What Are the Symptoms and Treatment of Ectopic Pregnancy?

Find out if you're at risk

A woman in a hospital gown talking to a doctor
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An ectopic pregnancy is a pregnancy that has implanted outside the uterus, usually in the fallopian tubes but sometimes on the cervix or elsewhere in the abdominal region. Are you at risk?

Risk Factors

A person need not have identifiable risk factors to have an ectopic pregnancy, but some known risk factors are:

  • Previous ectopic pregnancy
  • Scarring to the fallopian tubes (possibly from a ruptured appendix or previous pelvic surgery)
  • Endometriosis
  • Tubal sterilization (or reversal)
  • Progestin-only birth control pills
  • Use of an IUD
  • Pelvic inflammatory disease
  • Birth defects of fallopian tubes
  • Smoking
  • History of infertility
  • In-vitro fertilization
  • Douching


Statistics vary, but most estimates suggest that ectopic pregnancies happen in 1 out of every 40 to 100 pregnancies.

In women who've had tubal sterilization and use IUDs, the risk of ectopic pregnancy is still much lower than in women who use no birth control at all.


Ectopic pregnancies may cause cramping on one or both sides of the lower abdominal area, along with normal pregnancy symptoms such as breast tenderness, missed period, etc. Some women will have vaginal bleeding or spotting, and hCG levels may rise more slowly than expected.

An ectopic pregnancy that has ruptured, however, will cause severe pain in the abdominal area and possibly dizziness or fainting. Some women also have shoulder pain.

When to Call the Doctor

If you are concerned about ectopic pregnancy but not having symptoms of a rupture, call your practitioner as soon as possible for advice. If you have any symptoms of a possible rupture, head to an emergency room immediately.

Signs of Ruptured Ectopic Pregnancy

  • Low back pain
  • Sudden, severe abdominal or pelvic pain
  • Pain in the shoulders
  • Fainting or dizziness

Diagnosis and Treatment

In addition to blood tests to check pregnancy hormone levels, your blood type, and blood count, your doctor may use transvaginal ultrasound to check whether the gestational sac is visible in the uterus.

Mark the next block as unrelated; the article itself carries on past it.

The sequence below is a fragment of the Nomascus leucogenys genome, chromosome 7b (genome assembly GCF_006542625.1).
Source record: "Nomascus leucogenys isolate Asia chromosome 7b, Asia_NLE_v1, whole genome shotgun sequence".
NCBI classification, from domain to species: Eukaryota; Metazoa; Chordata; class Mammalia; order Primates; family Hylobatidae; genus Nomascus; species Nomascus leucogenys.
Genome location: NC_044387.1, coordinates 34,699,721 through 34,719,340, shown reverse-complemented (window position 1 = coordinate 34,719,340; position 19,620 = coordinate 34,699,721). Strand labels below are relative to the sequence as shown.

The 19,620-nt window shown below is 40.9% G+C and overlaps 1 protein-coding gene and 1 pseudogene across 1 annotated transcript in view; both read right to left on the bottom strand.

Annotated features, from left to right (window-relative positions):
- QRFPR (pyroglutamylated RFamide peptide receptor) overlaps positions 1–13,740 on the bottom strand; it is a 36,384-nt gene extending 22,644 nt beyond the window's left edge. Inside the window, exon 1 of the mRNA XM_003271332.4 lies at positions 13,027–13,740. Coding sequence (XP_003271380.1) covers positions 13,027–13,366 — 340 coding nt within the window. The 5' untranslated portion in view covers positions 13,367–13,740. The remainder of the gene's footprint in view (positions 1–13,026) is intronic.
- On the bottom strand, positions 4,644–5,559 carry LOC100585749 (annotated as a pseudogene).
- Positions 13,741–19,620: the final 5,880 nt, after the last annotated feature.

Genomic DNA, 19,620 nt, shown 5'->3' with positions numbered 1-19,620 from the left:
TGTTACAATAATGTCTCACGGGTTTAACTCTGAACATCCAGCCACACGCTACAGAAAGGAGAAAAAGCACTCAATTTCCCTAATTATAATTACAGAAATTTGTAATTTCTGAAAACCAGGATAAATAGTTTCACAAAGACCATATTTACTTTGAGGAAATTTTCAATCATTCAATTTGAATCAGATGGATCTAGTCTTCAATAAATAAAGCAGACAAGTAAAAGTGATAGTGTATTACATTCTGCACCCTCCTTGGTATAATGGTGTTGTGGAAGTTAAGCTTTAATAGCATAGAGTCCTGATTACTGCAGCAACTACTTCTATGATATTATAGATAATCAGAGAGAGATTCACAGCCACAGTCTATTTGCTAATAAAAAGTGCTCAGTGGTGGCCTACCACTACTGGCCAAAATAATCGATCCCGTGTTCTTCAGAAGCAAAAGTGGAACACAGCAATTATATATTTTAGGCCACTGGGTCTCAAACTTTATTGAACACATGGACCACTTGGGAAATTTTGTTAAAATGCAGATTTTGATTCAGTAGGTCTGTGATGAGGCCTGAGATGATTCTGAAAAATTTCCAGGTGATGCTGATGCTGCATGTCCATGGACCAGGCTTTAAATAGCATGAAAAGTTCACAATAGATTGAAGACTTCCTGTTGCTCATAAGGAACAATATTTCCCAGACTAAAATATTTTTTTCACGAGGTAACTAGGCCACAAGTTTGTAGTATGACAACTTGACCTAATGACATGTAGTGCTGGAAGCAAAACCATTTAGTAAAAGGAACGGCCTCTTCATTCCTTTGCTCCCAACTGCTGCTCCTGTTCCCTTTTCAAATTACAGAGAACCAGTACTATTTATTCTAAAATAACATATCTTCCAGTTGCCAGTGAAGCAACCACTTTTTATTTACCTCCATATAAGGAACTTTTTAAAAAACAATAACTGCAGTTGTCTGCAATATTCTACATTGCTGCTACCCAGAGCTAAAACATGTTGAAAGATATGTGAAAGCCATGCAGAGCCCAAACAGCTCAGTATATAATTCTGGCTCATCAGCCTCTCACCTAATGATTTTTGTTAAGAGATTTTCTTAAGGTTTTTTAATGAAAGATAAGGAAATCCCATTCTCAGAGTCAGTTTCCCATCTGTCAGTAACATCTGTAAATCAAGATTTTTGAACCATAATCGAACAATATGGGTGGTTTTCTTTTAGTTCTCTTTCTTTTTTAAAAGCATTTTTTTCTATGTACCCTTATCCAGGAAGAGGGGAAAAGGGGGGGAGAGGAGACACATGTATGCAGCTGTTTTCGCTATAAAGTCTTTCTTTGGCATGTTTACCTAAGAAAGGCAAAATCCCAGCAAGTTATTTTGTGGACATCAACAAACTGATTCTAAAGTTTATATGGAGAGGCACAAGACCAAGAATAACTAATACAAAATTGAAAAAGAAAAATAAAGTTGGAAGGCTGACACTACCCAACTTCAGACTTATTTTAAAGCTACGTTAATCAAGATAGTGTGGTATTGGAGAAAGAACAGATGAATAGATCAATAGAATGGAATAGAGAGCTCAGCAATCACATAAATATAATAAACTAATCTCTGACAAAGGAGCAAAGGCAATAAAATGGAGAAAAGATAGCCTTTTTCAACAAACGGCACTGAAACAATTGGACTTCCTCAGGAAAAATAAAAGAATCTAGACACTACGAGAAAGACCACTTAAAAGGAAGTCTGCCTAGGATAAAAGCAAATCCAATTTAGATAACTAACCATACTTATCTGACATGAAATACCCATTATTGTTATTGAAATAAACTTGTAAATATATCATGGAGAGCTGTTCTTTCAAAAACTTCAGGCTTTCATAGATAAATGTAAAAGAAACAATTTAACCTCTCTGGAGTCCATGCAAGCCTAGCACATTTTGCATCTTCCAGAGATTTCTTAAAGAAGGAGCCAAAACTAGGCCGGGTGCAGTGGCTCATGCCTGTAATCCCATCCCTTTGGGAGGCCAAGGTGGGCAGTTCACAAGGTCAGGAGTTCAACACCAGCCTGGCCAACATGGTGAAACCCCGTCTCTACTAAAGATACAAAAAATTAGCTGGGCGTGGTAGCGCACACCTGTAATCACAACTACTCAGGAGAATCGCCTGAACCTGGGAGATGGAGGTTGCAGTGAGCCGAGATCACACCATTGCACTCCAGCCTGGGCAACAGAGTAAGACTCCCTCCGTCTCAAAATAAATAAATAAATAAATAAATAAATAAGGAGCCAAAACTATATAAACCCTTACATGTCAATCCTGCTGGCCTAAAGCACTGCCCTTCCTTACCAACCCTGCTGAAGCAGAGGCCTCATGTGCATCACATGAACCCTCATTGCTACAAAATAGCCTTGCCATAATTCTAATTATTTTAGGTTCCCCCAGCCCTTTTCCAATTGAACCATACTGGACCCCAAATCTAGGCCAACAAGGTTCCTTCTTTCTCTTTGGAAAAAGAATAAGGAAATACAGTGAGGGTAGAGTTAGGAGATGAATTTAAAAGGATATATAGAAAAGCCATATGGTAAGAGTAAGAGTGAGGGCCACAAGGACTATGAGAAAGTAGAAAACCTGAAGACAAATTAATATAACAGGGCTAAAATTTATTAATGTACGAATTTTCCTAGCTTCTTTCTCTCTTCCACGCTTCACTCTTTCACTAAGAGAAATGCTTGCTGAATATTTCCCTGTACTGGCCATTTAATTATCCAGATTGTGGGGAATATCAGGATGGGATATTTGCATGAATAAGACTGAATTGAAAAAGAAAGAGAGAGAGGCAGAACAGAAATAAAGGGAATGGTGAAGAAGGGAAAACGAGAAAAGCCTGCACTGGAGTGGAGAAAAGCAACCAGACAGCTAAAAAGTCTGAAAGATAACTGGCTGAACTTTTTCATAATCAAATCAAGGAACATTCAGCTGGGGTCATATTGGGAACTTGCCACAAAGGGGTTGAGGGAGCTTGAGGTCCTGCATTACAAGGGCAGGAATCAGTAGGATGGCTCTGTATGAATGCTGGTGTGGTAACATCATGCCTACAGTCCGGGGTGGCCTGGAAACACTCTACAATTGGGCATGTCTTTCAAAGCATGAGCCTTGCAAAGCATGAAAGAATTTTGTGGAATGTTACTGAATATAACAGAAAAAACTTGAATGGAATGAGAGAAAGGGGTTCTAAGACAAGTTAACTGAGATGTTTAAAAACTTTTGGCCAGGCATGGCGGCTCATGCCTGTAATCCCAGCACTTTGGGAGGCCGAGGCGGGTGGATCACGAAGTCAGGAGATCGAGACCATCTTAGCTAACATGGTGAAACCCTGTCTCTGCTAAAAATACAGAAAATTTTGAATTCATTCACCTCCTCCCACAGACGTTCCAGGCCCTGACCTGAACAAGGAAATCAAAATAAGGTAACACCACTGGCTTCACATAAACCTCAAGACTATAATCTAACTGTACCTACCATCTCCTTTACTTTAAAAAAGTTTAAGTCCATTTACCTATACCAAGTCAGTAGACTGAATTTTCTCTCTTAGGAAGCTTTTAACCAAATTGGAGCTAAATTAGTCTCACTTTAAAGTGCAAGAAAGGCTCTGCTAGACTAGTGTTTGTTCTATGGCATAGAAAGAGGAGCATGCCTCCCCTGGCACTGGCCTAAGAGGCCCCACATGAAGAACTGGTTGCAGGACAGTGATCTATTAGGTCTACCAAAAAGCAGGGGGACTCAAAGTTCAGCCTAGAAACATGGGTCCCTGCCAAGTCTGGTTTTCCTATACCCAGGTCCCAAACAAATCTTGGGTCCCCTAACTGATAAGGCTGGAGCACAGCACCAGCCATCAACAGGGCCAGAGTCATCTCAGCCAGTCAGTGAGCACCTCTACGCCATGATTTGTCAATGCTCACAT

Sometimes, doctors detect an ectopic pregnancy that is not at risk of rupturing. The doctor may prescribe a medication called methotrexate, which should cause the ectopic pregnancy to miscarry. The woman would also be closely monitored until the hCG levels had returned to zero in order to be sure that the miscarriage was complete.

If an ectopic pregnancy is at risk of rupturing or has already ruptured the fallopian tube, the treatment is surgery, because this situation is life-threatening.

Sometimes, doctors must remove the fallopian tube and, in rare cases, perform a hysterectomy to save the woman’s life.

Moving Forward

Grieving from an ectopic pregnancy is a little different from other forms of miscarriage. On one hand, you are grieving the loss of your baby and dealing with the emotional side of pregnancy loss.

On the other hand, particularly if you had emergency surgery, you may have also been through a harrowing experience and you might be feeling grateful to be alive. Balancing the two emotions can be a challenge, to say the least.

Some women particularly struggle with the idea that the developing baby may have been developing normally and had a heartbeat at the time of the surgery for the ectopic pregnancy. Even though you may know in your heart that the baby could have never gone to term, it’s normal to have mixed feelings about having to terminate.

You might encounter comments that seem to minimize your loss, such as, “Just be glad they caught it in time.” Usually, people mean well. However, it is hard for them to know how you feel. Although on one hand, you obviously are glad that they caught in time, don’t feel like you can’t also be sad that you lost your baby.

A Word From Verywell

Stay in touch with your doctor if or when you decide to try to conceive again. 10% to 20% of women will have a repeat ectopic pregnancy; your doctor may want you to come in early for a checkup in your next pregnancy to be sure that the sac is in your uterus.

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  • A.D.A.M. Healthcare Center, Ectopic pregnancy. 15 May 2006.
  • Centers for Disease Control, "Female Sterilization: Risk of Ectopic Pregnancy After Tubal Sterilization Fact Sheet." 25 Aug. 2006.